RAJESH KRISHNAN discusses the impact of RERA on the affordable housing sector.
The passage of RERA is a milestone event for the real estate sector. RERA aims to protect the interests of home buyers through the creation of local real-estate regulatory authorities. Among a host of other controls, the Act requires developers to compulsorily register projects and create escrow accounts to ring-fence project receivables. Projects can no longer be launched without all approvals in place. These measures are a welcome move to protect the interest of consumers. However, we believe that the affordable housing sector may be adversely impacted unless the government, along with the private sector, steps up on its share of the bargain.
Smaller developers at risk
With over 50,000 developers in India, the real estate market is highly fragmented. It is fair to assume that RERA will trigger consolidation in the market. The larger, well-capitalised developers may grow stronger and the smaller developers may not survive. This part is well understood and most people would agree that the industry will perhaps benefit from consolidation. The part that is probably missed in the discussion is the fact that, today, over 90 per cent of affordable housing supply comes from small local developers across the country. Most of these developers may not survive the new RERA world. If this were to happen, we run the risk of losing the little supply of affordable housing that we are currently receiving in the country.
The problem for affordable housing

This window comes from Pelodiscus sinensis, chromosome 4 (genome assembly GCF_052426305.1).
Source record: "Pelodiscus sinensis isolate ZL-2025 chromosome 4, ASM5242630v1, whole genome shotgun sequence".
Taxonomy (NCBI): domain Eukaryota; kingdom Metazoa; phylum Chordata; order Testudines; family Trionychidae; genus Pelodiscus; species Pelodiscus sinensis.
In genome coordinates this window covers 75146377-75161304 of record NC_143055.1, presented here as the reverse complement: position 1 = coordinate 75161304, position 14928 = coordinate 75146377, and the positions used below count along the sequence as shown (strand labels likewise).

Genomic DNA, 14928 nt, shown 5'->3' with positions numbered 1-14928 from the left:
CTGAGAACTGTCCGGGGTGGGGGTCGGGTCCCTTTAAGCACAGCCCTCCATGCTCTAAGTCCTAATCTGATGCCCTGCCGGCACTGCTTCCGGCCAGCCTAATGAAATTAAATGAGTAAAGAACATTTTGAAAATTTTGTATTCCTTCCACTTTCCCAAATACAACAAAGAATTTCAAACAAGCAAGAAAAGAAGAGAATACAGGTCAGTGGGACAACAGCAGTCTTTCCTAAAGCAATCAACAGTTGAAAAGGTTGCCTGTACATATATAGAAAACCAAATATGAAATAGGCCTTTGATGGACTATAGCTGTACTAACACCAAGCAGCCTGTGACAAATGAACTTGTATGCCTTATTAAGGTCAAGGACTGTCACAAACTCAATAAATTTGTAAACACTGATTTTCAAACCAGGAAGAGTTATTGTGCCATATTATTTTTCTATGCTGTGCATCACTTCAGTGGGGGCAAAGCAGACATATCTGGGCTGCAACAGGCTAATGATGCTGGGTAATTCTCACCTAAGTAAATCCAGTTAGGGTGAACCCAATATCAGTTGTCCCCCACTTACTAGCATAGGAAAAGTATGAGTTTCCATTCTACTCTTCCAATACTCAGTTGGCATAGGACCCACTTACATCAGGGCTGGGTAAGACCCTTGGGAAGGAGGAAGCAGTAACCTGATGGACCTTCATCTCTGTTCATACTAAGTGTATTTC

India needs over 5 million homes each year to achieve 'Housing for All'. This translates to a project finance requirement of $20-30 billion annually. Further, at an individual project level, the funding need for most affordable housing projects is typically between Rs 5 crore to Rs 30 crore. Given the smaller ticket sizes, the affordable housing sector requires specialist institutions to raise and deploy $20-30 billion capital across ~10,000 projects each year. Today, there are few institutions set up to address this need.
Against this backdrop, local developers often borrow at exorbitant rates from informal sources to fund pre-approval expenses. Even a six-month delay in approvals can bring down the margin of developers by 50 per cent.
Therefore, to ensure the survival of smaller local developers who supply a majority of affordable homes, it is recommended that the government take measures to treat the cause and not just the symptom. First, measures aimed at streamlining regulatory bottlenecks and approvals will go a long way to reduce risks faced by developers. Second, the government can perhaps reduce the need for project funding by offering deferred payment terms for approval costs (which represent a large share of the pre-launch funding requirement). Third, providing developers access to timely financing will go a long way in creating a level playing field for smaller developers.
Brick Eagle's new Alternative Investment Fund is an attempt to address this gap. We are raising a Rs 500-crore fund that aims at bridging the funding gap faced by local developers at a pre-launch stage - the Rs 500-crore fund aims to catalyse development of 50,000 homes for low-income families across the country.
About the author:
Rajesh Krishnan, Founder & CEO, Brick Eagle Group, promoted Brick Eagle in 2011 with a vision to deliver 1 million affordable homes in India. He has incubated five developers and seven service providers in the affordable housing sector to date.